Saturday, February 05, 2011

Downtown’s Eyes Turned 85 This Week!

This week the soulful eyes of Downtown Durham turned 85 years old.

It was February 2, 1926 when The Carolina Theatre opened as the $250,000 Durham Auditorium and hosted famed Will Rogers that first year and the symbolically-even-more-famed African-American contralto opera singer Marian Anderson the next.

When it opened, the facility was the first theater in Durham to admit African-Americans, though through separate doors and with separate seating, but Ms Anderson performed to a diverse audience that is characteristic of Durham and in 1963 it became fully integrated.

I wonder if The Carolina was the Durham venue in which Sam Cooke performed earlier that same year when he was inspired to pen the Civil Rights anthem, “A Change Is Gonna Come,” after talking with demonstrators on his way back to his bus.Capture

In today’s afterglow of Billy Elliot and Lion King, we forget that it was The Carolina that first brought Broadway to Durham with the original cast tour of Oklahoma.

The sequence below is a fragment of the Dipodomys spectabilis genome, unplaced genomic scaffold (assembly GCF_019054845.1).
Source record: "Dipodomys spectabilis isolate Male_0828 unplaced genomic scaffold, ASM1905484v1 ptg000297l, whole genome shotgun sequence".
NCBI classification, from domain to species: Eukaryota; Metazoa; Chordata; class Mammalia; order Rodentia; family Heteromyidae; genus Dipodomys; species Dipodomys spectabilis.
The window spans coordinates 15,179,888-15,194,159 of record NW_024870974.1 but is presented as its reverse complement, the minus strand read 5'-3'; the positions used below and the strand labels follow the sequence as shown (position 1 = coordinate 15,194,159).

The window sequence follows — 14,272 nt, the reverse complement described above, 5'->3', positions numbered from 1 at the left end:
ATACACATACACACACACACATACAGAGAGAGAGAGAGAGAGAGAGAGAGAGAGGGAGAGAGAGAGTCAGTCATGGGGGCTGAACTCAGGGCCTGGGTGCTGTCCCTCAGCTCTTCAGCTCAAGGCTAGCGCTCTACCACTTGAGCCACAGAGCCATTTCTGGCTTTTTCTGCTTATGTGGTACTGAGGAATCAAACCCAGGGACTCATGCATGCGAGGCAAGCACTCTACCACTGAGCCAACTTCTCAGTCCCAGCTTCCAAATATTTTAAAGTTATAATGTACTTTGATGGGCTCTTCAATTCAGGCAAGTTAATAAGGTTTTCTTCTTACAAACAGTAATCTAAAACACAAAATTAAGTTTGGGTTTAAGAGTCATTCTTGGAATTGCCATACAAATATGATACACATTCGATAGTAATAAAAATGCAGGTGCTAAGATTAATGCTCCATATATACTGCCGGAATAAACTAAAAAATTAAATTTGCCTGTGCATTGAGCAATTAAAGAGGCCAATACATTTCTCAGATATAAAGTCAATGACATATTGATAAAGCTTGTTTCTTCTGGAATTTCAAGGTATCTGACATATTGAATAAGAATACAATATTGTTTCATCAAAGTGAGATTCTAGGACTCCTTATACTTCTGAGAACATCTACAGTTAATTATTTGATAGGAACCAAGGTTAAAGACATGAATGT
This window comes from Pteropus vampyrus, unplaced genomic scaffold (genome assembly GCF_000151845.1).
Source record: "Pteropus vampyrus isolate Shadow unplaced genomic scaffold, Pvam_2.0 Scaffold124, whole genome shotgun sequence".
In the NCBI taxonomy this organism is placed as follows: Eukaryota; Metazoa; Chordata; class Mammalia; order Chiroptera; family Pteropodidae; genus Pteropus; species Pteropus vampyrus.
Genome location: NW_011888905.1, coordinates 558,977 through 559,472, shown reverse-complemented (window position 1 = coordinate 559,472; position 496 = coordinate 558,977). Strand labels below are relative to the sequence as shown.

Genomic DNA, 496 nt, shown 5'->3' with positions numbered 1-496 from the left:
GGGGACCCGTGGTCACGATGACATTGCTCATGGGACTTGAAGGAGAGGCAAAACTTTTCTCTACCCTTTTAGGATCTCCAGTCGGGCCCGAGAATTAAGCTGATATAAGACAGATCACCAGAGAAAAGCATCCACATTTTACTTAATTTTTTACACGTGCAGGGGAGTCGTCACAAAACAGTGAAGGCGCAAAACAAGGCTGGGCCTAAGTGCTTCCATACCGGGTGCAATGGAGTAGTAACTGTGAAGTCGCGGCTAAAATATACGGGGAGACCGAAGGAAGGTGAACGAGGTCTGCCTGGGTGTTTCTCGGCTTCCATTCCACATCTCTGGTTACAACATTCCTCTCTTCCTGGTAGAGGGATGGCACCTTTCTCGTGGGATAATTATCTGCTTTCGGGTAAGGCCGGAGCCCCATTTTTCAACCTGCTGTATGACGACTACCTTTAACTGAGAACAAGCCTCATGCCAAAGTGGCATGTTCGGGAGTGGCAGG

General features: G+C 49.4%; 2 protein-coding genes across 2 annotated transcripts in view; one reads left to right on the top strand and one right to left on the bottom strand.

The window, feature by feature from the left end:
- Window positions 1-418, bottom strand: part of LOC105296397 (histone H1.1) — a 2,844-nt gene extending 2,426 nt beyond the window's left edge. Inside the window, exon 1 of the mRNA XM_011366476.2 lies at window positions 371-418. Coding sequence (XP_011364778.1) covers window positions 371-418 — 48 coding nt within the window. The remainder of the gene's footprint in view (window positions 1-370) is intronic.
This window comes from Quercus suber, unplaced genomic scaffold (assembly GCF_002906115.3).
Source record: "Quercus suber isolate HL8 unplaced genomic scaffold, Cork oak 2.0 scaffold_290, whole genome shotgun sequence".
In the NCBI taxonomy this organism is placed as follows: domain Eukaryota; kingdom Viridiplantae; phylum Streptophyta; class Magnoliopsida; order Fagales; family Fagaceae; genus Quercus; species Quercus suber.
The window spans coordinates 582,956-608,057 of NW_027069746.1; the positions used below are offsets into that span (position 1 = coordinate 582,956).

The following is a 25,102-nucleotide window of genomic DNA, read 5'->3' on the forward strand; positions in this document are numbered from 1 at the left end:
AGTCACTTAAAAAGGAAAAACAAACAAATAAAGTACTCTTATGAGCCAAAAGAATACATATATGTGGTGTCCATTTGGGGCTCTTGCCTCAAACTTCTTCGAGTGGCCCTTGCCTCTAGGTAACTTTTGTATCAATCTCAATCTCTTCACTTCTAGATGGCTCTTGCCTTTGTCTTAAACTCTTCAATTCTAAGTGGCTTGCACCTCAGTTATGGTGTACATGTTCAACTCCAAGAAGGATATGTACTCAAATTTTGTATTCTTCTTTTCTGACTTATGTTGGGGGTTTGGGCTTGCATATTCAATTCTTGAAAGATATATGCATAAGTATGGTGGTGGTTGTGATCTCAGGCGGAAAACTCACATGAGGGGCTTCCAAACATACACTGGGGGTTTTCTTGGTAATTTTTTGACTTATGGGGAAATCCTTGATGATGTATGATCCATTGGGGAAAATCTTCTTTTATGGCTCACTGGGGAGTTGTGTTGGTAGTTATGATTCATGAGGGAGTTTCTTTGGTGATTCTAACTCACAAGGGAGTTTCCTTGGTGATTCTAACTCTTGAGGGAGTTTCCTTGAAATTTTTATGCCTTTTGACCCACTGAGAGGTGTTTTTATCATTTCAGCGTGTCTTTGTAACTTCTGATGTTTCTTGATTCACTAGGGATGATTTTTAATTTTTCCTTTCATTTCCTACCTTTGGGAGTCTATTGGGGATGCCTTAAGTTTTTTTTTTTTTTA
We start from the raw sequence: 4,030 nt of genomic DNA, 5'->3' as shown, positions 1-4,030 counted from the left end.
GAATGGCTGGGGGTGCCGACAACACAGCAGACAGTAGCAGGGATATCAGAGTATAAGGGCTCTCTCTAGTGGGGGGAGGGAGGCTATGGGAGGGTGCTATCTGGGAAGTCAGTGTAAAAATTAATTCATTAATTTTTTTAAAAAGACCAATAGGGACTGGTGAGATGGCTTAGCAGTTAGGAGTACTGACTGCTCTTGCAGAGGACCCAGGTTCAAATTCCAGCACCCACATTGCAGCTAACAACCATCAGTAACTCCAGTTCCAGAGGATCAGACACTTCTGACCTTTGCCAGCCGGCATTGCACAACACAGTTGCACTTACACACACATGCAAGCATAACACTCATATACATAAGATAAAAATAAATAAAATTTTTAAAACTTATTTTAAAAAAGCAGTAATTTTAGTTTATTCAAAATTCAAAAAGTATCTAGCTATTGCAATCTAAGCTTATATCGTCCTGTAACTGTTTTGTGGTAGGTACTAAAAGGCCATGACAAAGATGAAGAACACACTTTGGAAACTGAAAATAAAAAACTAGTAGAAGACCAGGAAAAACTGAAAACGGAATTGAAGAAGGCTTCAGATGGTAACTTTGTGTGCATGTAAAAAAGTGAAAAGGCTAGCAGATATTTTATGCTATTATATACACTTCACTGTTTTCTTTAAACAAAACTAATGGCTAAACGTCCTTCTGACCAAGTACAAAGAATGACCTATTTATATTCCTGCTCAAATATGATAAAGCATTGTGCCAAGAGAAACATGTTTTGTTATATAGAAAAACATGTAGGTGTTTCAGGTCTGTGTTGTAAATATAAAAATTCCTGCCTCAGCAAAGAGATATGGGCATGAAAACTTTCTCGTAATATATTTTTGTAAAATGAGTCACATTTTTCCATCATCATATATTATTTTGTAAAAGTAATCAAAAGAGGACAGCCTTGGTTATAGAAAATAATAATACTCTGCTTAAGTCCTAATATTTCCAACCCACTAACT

In my time in Durham, The Carolina has always seemed modest and unpretentious and very genuine - all personality characteristics of the community. She hasn’t ever thrown her weight around or petulantly demanded and maneuvered to be the center of attention as some seem to be doing today behind the scenes.

She has been no stranger to controversy and often the victim of neglect until her restoration and reopening in 1994. We forget, as we marvel today at each Durham accolade, that in a little over six years after re-opening back then The Carolina hosted 1,000,000 guests, 70% of them visitors.

One of my personal measures when I came here more than two decades ago to help jump-start, along with others, the community's first official marketing organization, was to promote and defend Durham in a way that would meet the approval of those natives who had witnessed eight or nine decades of her existence.

I’m certain that given time, like The Carolina, some of Durham’s newer assets will also become “place-based” assets, the “built, cultural and natural” elements that give Durham its distinct character and appeal compared to places in general.

Until such time, when The Carolina will probably be nearing the century mark, we know she’ll be watching with soulful eyes.

1 comment:

Anonymous said...

This is a great history of the Carolina Theatre that I never knew. Thanks for sharing this information.